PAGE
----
16 items from 2015
Chicago – The movie musical seems to revive every year, and writer/director Richard Lagravenese puts his spin on the genre with a modern touch. A couple, portrayed by Jeremy Jordan and Anna Kendrick, goes through the ups and downs of a relationship while belting out appropriate tunes in “The Last Five Years.”
The film is based on the stage play by Jason Robert Brown, and is the type of musical that is entirely sung. The songs are sad (“Still Hurting”), hilarious (“Summer in Ohio”) and poignant (“If I Didn’t Believe in You”) and are rendered by the couple in a direct and modern approach through Lagravenese’s direction.
Photo credit: Radius-twc
- firstname.lastname@example.org (Adam Fendelman)
Sex Tips for Straight Women from a Gay Man, the hit comedy written by Matt Murphy, based on the best-selling book by Dan Anderson and Maggie Berman, is celebrating one year of performances this week at The 777 Theatre (777 Eighth Avenue, between 47th and 48th Streets) and has announced the launch of a national tour in April 2015, followed by Las Vegas in Summer 2015 and international productions in Brazil, Australia and Toronto in Summer/Fall 2015. Sex Tips for Straight Women from a Gay Man takes the audience on a hilarious and wild ride where no topic is taboo and the insider ‘tips’ come straight from the source: a gay man. Directed by Tim Drucker, Sex Tips began performances on January 22, 2014 and opened on February 9, 2014. The show features Grant MacDermott (Now or Later) as Dan »
- Pietro Filipponi
In space, no one can hear you scream… with laughter. Which is helpful when watching the Wachowskis’ latest effort
“Bees don’t lie…” When it comes to bonkers, overcooked, overambitious sci-fi, writer/directors Andy and Lana Wachowski really are in a world of their own. It took me three runs to get my head around their adaptation of David Mitchell’s Cloud Atlas but I suspect that this colourfully ridiculous (and strangely archaic) Star Wars/Matrix/Flash Gordon mish-mash has delivered all of its riches on first viewing.
The plot is sub-Hitchhiker’s Guide/Guardians of the Galaxy bunkum about extravagantly coiffured extraterrestrials who rule Earth from afar, but whose plans to “harvest” its riches are confounded by the genetic resurgence of intergalactic royalty in the unsuspecting shape of toilet-cleaning Mila Kunis (she is the one!). Channing Tatum is the wolf/man hybrid who plays Clark Kent to Kunis’s »
- Mark Kermode, Observer film critic
Sees no need to engage metaphor or dispense with cliché, so when you haven’t seen it before, you can’t believe what you’re seeing. And not in a good way. I’m “biast” (pro): I am desperate for movies about women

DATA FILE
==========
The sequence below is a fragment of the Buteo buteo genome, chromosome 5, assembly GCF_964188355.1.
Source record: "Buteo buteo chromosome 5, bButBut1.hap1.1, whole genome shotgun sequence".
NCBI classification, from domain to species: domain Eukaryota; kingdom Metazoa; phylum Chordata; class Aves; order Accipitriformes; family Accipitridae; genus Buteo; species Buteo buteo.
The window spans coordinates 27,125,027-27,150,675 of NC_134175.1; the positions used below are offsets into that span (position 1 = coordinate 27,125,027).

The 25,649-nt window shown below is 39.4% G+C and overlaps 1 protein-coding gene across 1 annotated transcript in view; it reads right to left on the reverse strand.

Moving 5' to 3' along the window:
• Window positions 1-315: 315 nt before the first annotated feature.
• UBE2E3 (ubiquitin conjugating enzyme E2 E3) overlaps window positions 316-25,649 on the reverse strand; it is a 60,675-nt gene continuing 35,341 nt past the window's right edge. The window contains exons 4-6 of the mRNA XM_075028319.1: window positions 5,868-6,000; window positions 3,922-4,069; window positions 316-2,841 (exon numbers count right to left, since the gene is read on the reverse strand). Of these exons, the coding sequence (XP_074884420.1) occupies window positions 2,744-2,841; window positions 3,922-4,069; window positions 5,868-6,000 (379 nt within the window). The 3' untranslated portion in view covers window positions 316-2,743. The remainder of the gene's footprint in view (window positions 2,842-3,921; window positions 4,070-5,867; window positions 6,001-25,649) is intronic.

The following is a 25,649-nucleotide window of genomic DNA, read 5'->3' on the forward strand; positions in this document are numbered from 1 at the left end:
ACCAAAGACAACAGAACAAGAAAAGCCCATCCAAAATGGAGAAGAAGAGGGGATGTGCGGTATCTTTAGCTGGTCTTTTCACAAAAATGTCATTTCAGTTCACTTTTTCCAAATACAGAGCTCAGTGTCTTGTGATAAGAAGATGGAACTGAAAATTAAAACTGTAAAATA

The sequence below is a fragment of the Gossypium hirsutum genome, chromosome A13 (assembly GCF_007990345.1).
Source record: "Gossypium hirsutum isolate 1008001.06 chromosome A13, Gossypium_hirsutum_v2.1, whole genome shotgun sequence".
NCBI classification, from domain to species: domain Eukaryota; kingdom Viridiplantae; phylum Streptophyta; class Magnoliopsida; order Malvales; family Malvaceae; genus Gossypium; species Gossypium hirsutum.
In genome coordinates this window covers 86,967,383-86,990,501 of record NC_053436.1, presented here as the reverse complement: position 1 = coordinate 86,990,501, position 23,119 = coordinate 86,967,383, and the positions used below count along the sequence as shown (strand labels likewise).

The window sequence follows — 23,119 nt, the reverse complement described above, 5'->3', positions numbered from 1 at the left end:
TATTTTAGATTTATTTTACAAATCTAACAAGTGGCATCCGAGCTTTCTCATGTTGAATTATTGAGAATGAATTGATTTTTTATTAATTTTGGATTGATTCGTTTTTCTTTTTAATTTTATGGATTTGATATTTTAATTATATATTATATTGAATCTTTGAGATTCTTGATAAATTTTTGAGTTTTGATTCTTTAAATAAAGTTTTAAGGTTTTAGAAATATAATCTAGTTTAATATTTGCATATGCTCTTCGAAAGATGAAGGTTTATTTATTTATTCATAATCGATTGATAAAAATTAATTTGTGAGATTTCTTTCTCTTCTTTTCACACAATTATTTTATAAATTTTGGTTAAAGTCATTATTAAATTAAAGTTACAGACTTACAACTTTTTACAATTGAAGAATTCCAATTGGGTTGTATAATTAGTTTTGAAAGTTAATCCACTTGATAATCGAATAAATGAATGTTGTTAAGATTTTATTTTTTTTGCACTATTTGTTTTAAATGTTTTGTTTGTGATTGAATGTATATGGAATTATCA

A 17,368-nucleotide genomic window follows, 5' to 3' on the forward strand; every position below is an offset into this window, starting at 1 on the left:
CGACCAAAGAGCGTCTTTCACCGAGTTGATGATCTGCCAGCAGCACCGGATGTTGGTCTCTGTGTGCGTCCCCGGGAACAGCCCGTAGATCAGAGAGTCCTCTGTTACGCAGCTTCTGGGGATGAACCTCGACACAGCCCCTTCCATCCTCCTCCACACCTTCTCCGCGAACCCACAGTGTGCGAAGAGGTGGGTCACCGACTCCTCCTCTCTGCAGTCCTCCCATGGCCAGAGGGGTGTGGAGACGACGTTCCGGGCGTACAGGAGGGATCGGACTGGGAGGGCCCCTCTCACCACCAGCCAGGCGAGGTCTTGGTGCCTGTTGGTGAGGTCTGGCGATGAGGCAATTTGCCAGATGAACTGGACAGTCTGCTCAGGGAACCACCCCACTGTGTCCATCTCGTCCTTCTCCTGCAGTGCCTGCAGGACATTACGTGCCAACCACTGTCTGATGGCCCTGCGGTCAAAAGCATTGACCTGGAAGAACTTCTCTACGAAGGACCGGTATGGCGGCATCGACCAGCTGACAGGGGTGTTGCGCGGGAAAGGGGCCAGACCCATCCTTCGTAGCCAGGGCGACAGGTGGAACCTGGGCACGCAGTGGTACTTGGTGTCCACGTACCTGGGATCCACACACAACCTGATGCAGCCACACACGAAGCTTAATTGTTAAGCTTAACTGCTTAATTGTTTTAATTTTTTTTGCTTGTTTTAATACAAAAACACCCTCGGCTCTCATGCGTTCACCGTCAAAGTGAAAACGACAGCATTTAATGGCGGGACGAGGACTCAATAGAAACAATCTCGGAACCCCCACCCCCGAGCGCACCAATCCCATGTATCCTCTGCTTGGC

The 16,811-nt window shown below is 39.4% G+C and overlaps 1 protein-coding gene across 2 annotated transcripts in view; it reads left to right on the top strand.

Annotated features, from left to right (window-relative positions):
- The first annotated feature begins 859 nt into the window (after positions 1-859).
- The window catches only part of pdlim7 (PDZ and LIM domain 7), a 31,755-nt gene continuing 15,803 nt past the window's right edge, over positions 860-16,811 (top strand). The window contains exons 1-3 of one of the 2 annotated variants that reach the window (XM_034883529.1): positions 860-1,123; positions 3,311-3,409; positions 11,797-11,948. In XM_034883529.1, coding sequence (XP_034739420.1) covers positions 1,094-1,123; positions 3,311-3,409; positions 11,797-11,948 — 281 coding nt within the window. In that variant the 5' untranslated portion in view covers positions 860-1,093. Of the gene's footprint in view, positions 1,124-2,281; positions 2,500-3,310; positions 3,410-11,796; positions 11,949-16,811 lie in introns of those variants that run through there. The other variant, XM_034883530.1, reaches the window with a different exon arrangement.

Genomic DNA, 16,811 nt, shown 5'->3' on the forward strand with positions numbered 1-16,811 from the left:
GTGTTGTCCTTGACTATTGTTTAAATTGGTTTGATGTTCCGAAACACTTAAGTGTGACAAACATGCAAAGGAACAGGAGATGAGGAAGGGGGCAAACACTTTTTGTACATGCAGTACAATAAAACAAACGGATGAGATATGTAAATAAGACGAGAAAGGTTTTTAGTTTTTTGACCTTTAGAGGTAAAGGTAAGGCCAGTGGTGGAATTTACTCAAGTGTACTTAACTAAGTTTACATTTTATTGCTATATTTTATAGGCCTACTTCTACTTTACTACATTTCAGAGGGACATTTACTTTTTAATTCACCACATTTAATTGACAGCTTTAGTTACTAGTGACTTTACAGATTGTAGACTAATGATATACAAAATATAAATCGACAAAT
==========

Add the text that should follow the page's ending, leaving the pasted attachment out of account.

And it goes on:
I’m “biast” (con): science fiction isn’t treated so well at the movies these days
(what is this about? see my critic’s minifesto)
Oh my god, hooray! A space adventure with a woman at its center! And it’s Mila Kunis, who is awesome! She’s gonna be like a new Luke Skywalker, whisked away from a boring life on Tatooine– er, Earth for more exciting interstellar horizons beyond! Woo-hoo!
Yeah, not so much, as it happens. What happens is more like: Kunis (Annie, Blood Ties) gets drugged, attacked, chased, menaced, threatened, rescued, kidnapped, chased some more, rescued again. Rinse and repeat for a good hour and half. »
- MaryAnn Johanson
When you're at a film festival, it saps you, no matter how you arrange your schedule. There's just something about the pace and the sleep and, in the case of Sundance, the altitude, and it takes a toll. There are very few people I would get out of bed early for on the morning after returning from Sundance, but when I got an e-mail from the good folks at Warner Bros asking if I would sit down with Lana and Andy Wachowski on the Friday morning that I got back, I told them without hesitation that I would happily be there. We talked for a few minutes just to catch up personally before I started the formal part of the interview. I think the Wachowskis are genuinely charming people, something I learned during their publicity run for "Cloud Atlas." I was able to spend some time chatting with them, and »
- Drew McWeeny
South by Southwest, the multi-faceted film, music and technology festival held annually in Austin, TX will feature such upcoming films as Paul Feig’s Spy, David Gordon Green’s Manglehorn, Alex Gibney’s documentary Steve Jobs: The Man in the Machine, and Ondi Timoner’s Russell Brand profile Brand: A Second Coming as headliners in this year’s film festival lineup.
SXSW runs from March 13 to 21 in Austin and is now in its 22nd year. Variety has details of the 145 films and 100 world premieres bowing at this year’s festival. Brand, as previously reported, will be the festival’s opening night film.
Other notable titles on the list are the Will Ferrell/Kevin Hart comedy Get Hard, a rough cut of Judd Apatow’s Trainwreck, the directorial debut of 28 Days Later screenwriter Alex Garland, Ex Machina, and a new comedy by Michael Showalter, Hello, My Name is Doris.
On the small screen, »
- Brian Welk
Sometimes a movie can be doomed before it even opens.
This happens when a film is discussed openly without anyone having firsthand knowledge of (or even having seen) it, and it becomes something of a self-fulfilling prophecy when said movie come out and underperforms, thanks in large part to countless write-ups lacking reliable sources and built on foundations of hearsay and conjecture. Most of the time, these movies are rediscovered years later because, as it turns out, they weren't that bad after all. Right now, swarms of ill will seem to be circling "Jupiter Ascending," which opens Friday, due largely to a shift in its release date, from a coveted summer-of-2014 slot to a desolate winter 2015 position. Now that it's finally here, though, reviewers are sharpening their knives in anticipation. I am here to say that those knives are not necessary; "Jupiter Ascending" is actually a delightful space epic, full »
- Drew Taylor
20. Dead Man Walking
Directed by: Tim Robbins